On a chilly 1st December, Sam takes us to the Bermudas (only virtually, sadly) – to the “Jurassic Park of crypto” that Michael Lewis (of Moneyball, The Big Short and so much more fame) describes with trademark virtuosity in his fly-on-the-wall tale of almost-first-trillionaire-cum-felon, Sam Bankman-Fried (“SBF”), of FTX-Alameda infamy.
A self-declared Lewis fanboy, Sam introduces Going Infinite, an account of the life and times of SBF, the people in his cash-fueled orbit, and the fraudulent practices of his crypto business ventures which are now likely to have earned him decades in prison.
I share Sam’s adulation for Lewis and his work, but it is fair to say that especially in the case of Going Infinite, many feel that the investigative journalist as participant observer got a bit too close to his object, to the detriment of objective and critical portrayal.
Not a serial Lewis reader, Neville expresses interest in the underlying story, but won’t put Going Infinite on the Christmas wish list.
SBF is not the only crypto bro to have fallen on his digital sword: just days ago, Binance CEO Changpeng Zhao (“CZ”) plead guilty to breaking US anti-money laundering laws. He paid a $50m fine and stepped down as CEO of Binance, which itself has to pay a hefty $4.3bn fine.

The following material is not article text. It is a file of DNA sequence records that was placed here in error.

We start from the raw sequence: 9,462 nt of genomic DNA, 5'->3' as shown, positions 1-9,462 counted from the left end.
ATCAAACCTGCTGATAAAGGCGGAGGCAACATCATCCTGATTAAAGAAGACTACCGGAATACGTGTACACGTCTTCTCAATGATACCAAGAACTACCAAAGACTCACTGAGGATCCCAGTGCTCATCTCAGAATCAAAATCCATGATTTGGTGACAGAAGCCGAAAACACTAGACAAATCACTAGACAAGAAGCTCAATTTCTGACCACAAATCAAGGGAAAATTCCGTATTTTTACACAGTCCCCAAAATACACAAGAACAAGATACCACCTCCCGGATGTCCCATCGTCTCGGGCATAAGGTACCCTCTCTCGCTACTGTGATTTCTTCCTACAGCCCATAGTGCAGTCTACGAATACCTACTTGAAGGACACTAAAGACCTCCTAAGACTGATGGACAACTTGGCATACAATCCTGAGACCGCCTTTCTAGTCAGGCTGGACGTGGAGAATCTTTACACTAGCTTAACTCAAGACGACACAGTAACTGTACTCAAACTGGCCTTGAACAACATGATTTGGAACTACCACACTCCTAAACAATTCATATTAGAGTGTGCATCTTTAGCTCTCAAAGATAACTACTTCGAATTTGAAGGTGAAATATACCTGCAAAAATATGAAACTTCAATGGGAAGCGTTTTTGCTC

Ah, CZ and SBF – former Masters of the Universe, jostling for top spot on the global rich list. Sometimes, the mighty are falling. Of course, ‘effective altruist’ SBF only ever wanted to maximise his capacity to do good in the world. He even invited his friend and mentor, Oxford philosopher and effective altruism thought leader William MacAskill to become an adviser of FTX’s Future Fund. Perhaps another one getting too close.
The comet-like rise and fall of all involved, and SBF’s money-induced appeal – a Google Image search for snaps of SBF shoulder to shoulder with the rich and famous does have a distinct Forrest Gump vibe – will make for brilliant Jurassic-Park-meets-House-of-Cards style TV drama.
One can only assume how Netflix, Amazon Prime, Apple TV and Disney+ must have been battling it out for the rights: one trillion! 10 trillion!! Sixty gazillion!!! All in keeping with the topic. In fact, it seems that Apple have sealed a deal for a meager $5m. Harry Melling (Dudley Dursley from Harry Potter) appears to be an early contender for the role of SBF.
The Fascination of Perplexity
We switch from crypto to generative AI. Neville recently discovered Perplexity AI, “an ‘answer engine’ that provides concise, accurate answers backed up by a curated set of sources. It uses large language models (LLMs), artificial intelligence, natural language processing, and machine learning to enable users to ask questions in natural language and receive relevant responses.” That was Perplexity answering the question “what is perplexity.ai”, by the way.
It turns out all three podnosticators are active and (so far) satisfied users.